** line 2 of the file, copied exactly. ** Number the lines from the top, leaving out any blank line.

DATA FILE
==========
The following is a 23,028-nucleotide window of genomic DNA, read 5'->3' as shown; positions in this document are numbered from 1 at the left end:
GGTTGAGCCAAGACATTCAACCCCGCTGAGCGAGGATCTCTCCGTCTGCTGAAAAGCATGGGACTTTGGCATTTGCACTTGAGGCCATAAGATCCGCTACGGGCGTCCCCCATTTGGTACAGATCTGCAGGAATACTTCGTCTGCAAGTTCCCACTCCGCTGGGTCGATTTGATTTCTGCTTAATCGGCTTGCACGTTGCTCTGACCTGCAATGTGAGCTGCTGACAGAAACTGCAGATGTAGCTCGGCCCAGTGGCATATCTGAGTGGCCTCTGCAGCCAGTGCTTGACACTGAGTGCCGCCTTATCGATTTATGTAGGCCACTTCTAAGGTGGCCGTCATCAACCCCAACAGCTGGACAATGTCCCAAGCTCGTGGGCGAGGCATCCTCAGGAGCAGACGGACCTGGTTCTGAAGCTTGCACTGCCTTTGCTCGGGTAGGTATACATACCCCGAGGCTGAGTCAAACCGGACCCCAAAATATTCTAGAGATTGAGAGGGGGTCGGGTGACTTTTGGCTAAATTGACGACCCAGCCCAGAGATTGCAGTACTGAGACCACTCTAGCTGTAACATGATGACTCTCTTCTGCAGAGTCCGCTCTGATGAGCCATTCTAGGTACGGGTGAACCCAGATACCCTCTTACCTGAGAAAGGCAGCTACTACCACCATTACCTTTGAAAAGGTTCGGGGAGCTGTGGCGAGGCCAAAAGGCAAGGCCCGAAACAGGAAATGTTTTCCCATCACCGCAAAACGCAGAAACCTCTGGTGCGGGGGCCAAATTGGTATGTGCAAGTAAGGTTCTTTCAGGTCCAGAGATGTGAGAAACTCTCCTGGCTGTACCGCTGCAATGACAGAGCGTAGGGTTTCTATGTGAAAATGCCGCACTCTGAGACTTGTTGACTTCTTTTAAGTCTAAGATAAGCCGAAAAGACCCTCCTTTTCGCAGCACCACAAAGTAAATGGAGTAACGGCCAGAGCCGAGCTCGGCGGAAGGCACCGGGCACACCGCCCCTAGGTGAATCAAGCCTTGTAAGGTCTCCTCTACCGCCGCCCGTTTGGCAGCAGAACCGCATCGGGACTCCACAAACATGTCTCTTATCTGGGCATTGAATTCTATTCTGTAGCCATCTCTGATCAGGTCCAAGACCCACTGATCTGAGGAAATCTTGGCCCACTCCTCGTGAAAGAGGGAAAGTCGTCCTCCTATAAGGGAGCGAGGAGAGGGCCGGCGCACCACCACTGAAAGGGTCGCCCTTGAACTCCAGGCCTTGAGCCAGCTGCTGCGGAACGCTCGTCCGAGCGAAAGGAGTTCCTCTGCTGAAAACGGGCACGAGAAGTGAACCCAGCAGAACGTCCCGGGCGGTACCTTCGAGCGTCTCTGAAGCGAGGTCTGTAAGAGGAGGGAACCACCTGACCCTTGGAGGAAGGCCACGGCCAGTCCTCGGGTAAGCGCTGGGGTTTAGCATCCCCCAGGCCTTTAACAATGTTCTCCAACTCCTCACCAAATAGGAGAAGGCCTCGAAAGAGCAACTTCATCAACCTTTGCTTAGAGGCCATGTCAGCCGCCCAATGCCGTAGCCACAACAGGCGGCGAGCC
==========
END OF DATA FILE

GGTTGAGCCAAGACATTCAACCCCGCTGAGCGAGGATCTCTCCGTCTGCTGAAAAGCATGGGACTTTGGCATTTGCACTTGAGGCCATAAGATCCGCTACGGGCGTCCCCCATTTGGTACAGATCTGCAGGAATACTTCGTCTGCAAGTTCCCACTCCGCTGGGTCGATTTGATTTCTGCTTAATCGGCTTGCACGTTGCTCTGACCTGCAATGTGAGCTGCTGACAGAAACTGCAGATGTAGCTCGGCCCAGTGGCATATCTGAGTGGCCTCTGCAGCCAGTGCTTGACACTGAGTGCCGCCTTATCGATTTATGTAGGCCACTTCTAAGGTGGCCGTCATCAACCCCAACAGCTGGACAATGTCCCAAGCTCGTGGGCGAGGCATCCTCAGGAGCAGACGGACCTGGTTCTGAAGCTTGCACTGCCTTTGCTCGGGTAGGTATACATACCCCGAGGCTGAGTCAAACCGGACCCCAAAATATTCTAGAGATTGAGAGGGGGTCGGGTGACTTTTGGCTAAATTGACGACCCAGCCCAGAGATTGCAGTACTGAGACCACTCTAGCTGTAACATGATGACTCTCTTCTGCAGAGTCCGCTCTGATGAGCCATTCTAGGTACGGGTGAACCCAGATACCCTCTTACCTGAGAAAGGCAGCTACTACCACCATTACCTTTGAAAAGGTTCGGGGAGCTGTGGCGAGGCCAAAAGGCAAGGCCCGAAACAGGAAATGTTTTCCCATCACCGCAAAACGCAGAAACCTCTGGTGCGGGGGCCAAATTGGTATGTGCAAGTAAGGTTCTTTCAGGTCCAGAGATGTGAGAAACTCTCCTGGCTGTACCGCTGCAATGACAGAGCGTAGGGTTTCTATGTGAAAATGCCGCACTCTGAGACTTGTTGACTTCTTTTAAGTCTAAGATAAGCCGAAAAGACCCTCCTTTTCGCAGCACCACAAAGTAAATGGAGTAACGGCCAGAGCCGAGCTCGGCGGAAGGCACCGGGCACACCGCCCCTAGGTGAATCAAGCCTTGTAAGGTCTCCTCTACCGCCGCCCGTTTGGCAGCAGAACCGCATCGGGACTCCACAAACATGTCTCTTATCTGGGCATTGAATTCTATTCTGTAGCCATCTCTGATCAGGTCCAAGACCCACTGATCTGAGGAAATCTTGGCCCACTCCTCGTGAAAGAGGGAAAGTCGTCCTCCTATAAGGGAGCGAGGAGAGGGCCGGCGCACCACCACTGAAAGGGTCGCCCTTGAACTCCAGGCCTTGAGCCAGCTGCTGCGGAACGCTCGTCCGAGCGAAAGGAGTTCCTCTGCTGAAAACGGGCACGAGAAGTGAACCCAGCAGAACGTCCCGGGCGGTACCTTCGAGCGTCTCTGAAGCGAGGTCTGTAAGAGGAGGGAACCACCTGACCCTTGGAGGAAGGCCACGGCCAGTCCTCGGGTAAGCGCTGGGGTTTAGCATCCCCCAGGCCTTTAACAATGTTCTCCAACTCCTCACCAAATAGGAGAAGGCCTCGAAAGAGCAACTTCATCAACCTTTGCTTAGAGGCCATGTCAGCCGCCCAATGCCGTAGCCACAACAGGCGGCGAGCC